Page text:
Prostate Cancer Stages In Non-Medical Terms

Once you get a diagnosis of prostate cancer, it’s imperative that you find out what stage and its rate of growth is so that you can undergo the right treatment from the get-go. You and your doctor must learn how far, if at all, your cancer has spread outside the prostate gland along with how it is growing.

How Prostate Cells Are Graded

Prostate cells are not much different than other cells in the body. Both cancer and normal cell types will go through varying growth stages. There are several tests and grading systems that doctors can utilize to find out and classify the growth stage your prostate cancer cells are at.

One such popular grading method is called the Gleason system. What it does is compare the cells side by side. Cancer cells are then given a score based on their appearance to normal cells. The grading runs on a scale of one to five with one representing a cell that’s closely resembles the normal cell; five, on the other hand, is the type of cell that does not look like a normal cell.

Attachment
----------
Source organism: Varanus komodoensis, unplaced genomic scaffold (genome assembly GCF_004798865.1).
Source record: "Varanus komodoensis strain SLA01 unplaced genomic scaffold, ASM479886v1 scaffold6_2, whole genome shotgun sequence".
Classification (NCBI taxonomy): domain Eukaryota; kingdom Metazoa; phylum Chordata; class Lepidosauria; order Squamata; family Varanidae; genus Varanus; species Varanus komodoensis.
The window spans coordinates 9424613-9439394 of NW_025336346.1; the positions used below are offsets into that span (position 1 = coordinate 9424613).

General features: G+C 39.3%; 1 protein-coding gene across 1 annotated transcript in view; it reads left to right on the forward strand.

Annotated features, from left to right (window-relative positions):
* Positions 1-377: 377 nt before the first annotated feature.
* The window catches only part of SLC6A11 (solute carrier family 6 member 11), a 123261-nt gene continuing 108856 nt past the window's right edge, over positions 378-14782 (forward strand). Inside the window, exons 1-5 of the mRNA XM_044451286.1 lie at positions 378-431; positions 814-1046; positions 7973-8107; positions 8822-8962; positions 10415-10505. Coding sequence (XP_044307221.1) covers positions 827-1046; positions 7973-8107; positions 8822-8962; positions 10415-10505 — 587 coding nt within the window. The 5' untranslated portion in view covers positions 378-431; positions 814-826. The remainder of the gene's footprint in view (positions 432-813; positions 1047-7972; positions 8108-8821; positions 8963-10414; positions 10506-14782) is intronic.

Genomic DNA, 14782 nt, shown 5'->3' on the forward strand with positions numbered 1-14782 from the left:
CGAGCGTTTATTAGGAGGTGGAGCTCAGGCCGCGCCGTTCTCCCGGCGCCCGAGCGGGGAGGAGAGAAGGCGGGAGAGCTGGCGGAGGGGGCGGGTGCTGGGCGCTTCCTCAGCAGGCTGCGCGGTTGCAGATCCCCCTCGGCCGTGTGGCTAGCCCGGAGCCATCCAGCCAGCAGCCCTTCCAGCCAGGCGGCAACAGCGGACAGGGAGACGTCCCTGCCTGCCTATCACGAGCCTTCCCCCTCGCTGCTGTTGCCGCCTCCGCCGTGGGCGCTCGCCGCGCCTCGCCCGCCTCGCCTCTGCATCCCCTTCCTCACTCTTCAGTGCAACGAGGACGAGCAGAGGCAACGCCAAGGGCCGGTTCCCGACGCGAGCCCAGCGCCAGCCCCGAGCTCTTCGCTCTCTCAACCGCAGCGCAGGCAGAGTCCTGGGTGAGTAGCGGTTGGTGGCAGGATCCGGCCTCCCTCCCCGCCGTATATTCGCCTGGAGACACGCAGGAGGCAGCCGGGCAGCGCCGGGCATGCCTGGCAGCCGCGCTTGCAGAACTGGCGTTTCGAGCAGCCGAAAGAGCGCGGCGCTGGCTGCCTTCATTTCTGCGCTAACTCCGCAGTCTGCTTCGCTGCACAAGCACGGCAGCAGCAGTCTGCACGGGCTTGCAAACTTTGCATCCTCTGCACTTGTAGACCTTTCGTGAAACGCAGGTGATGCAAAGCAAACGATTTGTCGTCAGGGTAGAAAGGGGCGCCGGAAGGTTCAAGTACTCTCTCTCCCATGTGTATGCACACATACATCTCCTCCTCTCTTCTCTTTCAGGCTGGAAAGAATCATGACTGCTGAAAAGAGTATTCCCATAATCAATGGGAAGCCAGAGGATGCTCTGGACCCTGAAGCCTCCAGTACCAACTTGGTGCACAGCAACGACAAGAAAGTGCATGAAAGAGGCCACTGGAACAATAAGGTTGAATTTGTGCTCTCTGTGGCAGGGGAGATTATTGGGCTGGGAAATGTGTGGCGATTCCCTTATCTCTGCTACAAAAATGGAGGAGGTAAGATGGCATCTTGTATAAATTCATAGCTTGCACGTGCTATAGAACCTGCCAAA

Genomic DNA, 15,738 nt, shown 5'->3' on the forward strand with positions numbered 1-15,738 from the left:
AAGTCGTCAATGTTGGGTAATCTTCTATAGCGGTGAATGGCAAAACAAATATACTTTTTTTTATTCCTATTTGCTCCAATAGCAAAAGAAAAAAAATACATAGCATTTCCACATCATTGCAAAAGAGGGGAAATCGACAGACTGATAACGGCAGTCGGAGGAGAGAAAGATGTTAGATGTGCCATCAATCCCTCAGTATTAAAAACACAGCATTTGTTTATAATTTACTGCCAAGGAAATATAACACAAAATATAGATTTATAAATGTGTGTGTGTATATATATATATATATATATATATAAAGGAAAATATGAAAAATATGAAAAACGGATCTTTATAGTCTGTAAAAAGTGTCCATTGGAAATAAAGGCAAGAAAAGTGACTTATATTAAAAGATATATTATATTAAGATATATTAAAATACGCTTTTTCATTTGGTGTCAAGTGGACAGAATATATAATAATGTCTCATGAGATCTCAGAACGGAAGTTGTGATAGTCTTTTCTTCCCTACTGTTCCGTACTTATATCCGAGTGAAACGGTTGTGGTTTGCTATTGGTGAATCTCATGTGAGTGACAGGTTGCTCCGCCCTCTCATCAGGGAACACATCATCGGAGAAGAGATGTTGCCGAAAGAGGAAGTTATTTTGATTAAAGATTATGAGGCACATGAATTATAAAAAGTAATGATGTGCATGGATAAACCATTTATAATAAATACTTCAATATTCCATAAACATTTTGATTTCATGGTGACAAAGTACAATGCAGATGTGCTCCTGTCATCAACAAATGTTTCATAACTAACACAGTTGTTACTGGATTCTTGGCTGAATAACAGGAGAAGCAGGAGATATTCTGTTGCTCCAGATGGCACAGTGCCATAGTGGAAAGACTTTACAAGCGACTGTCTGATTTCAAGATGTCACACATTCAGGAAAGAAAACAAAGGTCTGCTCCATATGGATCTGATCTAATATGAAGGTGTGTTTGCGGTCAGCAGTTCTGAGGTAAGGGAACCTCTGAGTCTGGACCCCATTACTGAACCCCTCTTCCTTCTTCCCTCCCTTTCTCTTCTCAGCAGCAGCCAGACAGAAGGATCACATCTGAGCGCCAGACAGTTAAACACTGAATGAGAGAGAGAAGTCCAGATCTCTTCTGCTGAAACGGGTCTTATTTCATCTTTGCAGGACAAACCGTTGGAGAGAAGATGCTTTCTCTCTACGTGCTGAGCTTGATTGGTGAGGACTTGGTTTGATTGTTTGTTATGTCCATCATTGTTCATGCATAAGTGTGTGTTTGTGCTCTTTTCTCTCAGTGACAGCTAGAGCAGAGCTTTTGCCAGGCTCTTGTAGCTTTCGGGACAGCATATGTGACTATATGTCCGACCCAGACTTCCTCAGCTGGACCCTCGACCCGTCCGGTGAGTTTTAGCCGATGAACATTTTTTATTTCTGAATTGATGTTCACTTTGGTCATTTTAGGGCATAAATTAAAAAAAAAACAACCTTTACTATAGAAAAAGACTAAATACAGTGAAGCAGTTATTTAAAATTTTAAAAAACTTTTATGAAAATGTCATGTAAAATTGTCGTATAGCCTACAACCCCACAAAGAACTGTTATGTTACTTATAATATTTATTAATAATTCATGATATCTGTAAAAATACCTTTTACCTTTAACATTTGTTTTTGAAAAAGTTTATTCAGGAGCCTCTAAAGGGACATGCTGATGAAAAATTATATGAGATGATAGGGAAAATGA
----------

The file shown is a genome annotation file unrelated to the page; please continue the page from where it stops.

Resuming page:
The bad part about cancer cells when they are in different regions of the prostate is that they can be in different developmental stages. Thus, to get the overall Gleason score, it’ll need to be taken in two areas that are most affected by the cancer and then the two scores are added together.  The overall score can fall between two and 10. As the score goes higher, it means the prostate cancer is an aggressive type of the disease.

The TNM system is used to find out how far beyond the prostate the cancer has spread. The system is a mixture of the tumor size, how affected the lymph nodes are and other related cancers showing up in places other than the prostate.

Your cancer, with the TNM system, will be classified into:

- T1

- T2

- T3

- T4

T1 and T2 will denote that the cancer has yet to spread beyond the prostate gland. T3 and T4 denote that the cancer has gone beyond the gland.

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